Many of our medical partner's patients live in remote areas. They cannot afford or access treatment because it is only available in large cities.

What are the alternatives to this treatment?

There are no alternatives. If left untreated, this heart condition will become life-threatening for patients.

Meet another patient you can support

100% of your donation funds life-changing surgery.


Myint is a 57-year-old man who lives by himself in a village in Burma. His wife lives in Thailand, but since she lost her work due to COVID-19, she hasn't been able to send back money for basic things like she usually does. They are in a hard postion because she also cannot come back to Burma because she doesn’t feel safe because of civil war that has started. Myint is a day labourer who earns 3,000 kyat (approx. 3 USD) per day. His monthly income of 100,000 kyat (approx. 100 USD) is not enough to cover his daily expenses nor pay for basic health care. Last month, Myint went out fishing and he caught a catfish. While he tried to hang the fish, the catfish fell onto his left instep. The catfish’s fin which is poisonous injured his left instep. He went to small clinic and got treatment. But his wound did not improve and instead he had swelling and it become infected. The village clinic doctor told him if the wound is not improve to go to see the specialist. Since he didn't have money, Myint went to visit a monk to seek the treatment. The monk gave him traditional medicine (an herb) for the wound. However, after using the traditional medicine for one month, his foot continued to worsen. Eventually, his friend recommended that he seek treatment at Mawlamyine Christian Leprosy Hospital (MCLH). At the hospital, the doctor examined his foot and saw that he had developed an ulcer. The doctor said that they would need to perform surgery on his ulcer to clean it properly and remove any damaged or necrotic tissue. When Myint told the doctor he had no money to pay for the surgery, the doctor referred him to our Medical Partner Burma Children Medical Fund for assistance accessing further treatment. Currently, Myint’s left foot is swollen and the skin around his ulcer is discoloured. He cannot sleep well at night due to the pain. He also has difficulty sleeping due to worrying about his foot and his economic situation. He is worried that if his leg has to be amputated, he will not be able to earn money to support his family. He's trying to remain hopeful and told us, “In the future I would like to grow and sell mushrooms so that I can support my family financially.”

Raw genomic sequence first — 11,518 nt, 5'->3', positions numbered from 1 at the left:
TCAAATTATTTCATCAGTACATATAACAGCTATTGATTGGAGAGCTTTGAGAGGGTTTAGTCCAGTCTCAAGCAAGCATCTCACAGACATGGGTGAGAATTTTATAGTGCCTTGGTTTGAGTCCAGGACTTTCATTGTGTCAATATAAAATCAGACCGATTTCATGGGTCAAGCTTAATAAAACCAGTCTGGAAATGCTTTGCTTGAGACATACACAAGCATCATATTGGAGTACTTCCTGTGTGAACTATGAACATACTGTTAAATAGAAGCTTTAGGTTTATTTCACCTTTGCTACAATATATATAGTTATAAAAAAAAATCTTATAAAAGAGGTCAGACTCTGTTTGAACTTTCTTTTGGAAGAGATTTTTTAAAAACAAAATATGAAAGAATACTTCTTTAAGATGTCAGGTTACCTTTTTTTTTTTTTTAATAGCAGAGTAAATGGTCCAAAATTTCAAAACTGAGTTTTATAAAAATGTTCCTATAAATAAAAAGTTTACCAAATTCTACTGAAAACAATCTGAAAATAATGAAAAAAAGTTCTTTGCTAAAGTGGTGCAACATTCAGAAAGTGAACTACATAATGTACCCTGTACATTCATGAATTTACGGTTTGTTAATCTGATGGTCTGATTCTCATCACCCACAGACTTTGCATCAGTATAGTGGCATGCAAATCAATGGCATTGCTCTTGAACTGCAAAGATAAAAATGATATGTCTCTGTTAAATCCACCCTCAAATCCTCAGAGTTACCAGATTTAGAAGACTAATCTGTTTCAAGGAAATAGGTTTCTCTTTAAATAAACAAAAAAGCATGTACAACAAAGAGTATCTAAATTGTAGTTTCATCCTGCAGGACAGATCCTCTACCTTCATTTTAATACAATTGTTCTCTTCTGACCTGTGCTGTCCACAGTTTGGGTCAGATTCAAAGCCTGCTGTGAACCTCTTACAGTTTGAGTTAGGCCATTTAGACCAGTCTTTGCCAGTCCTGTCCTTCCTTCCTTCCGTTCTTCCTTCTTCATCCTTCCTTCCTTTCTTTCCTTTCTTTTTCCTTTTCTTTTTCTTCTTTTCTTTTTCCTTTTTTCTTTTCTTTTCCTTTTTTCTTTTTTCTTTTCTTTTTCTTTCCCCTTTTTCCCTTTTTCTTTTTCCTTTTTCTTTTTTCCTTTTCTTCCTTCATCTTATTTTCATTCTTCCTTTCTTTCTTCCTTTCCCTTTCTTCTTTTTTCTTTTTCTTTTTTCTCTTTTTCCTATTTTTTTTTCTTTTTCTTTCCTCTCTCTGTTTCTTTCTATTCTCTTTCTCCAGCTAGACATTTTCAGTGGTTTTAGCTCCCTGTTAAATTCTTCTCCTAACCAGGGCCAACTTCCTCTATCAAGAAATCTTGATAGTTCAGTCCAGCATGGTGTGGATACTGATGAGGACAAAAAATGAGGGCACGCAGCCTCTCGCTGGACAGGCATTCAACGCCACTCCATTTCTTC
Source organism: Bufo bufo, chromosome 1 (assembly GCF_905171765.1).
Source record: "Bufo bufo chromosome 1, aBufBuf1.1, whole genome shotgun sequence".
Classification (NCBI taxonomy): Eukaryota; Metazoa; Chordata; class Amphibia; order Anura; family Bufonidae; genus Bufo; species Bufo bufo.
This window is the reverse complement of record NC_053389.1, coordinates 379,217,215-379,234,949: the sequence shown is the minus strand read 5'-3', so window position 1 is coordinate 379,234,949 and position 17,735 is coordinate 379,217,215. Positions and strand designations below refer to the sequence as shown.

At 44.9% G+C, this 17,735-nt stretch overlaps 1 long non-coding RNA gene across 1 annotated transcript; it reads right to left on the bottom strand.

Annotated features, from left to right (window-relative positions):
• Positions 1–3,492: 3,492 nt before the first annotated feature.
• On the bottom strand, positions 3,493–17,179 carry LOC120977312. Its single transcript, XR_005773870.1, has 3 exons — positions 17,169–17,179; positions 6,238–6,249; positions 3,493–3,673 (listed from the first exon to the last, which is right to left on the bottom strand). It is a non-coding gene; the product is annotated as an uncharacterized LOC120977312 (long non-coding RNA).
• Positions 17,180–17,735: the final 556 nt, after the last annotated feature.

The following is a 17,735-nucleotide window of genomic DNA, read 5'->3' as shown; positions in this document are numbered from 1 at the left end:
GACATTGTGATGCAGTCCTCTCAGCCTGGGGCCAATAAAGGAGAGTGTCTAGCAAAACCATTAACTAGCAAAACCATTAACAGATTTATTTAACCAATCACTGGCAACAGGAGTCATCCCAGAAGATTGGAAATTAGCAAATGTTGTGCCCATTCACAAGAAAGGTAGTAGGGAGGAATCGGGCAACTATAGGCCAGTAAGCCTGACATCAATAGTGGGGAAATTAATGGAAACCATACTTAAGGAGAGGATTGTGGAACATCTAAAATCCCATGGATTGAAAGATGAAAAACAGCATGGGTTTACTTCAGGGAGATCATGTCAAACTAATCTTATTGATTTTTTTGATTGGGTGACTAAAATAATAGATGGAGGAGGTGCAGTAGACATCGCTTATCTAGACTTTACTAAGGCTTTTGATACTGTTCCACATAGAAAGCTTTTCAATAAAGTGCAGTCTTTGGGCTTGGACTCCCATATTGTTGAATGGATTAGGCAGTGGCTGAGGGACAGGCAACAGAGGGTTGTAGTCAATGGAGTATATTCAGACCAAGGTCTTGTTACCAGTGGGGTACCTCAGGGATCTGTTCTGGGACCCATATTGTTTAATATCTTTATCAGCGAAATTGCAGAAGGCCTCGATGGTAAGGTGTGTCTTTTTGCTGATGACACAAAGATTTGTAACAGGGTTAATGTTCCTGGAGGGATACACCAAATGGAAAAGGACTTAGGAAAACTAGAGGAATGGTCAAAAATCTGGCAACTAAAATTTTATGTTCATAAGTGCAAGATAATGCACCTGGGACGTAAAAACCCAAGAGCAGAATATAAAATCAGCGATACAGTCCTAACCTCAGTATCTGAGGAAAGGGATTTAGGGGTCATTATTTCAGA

74% funded

$179to go

Meet another patient you can support

100% of your donation funds life-changing surgery.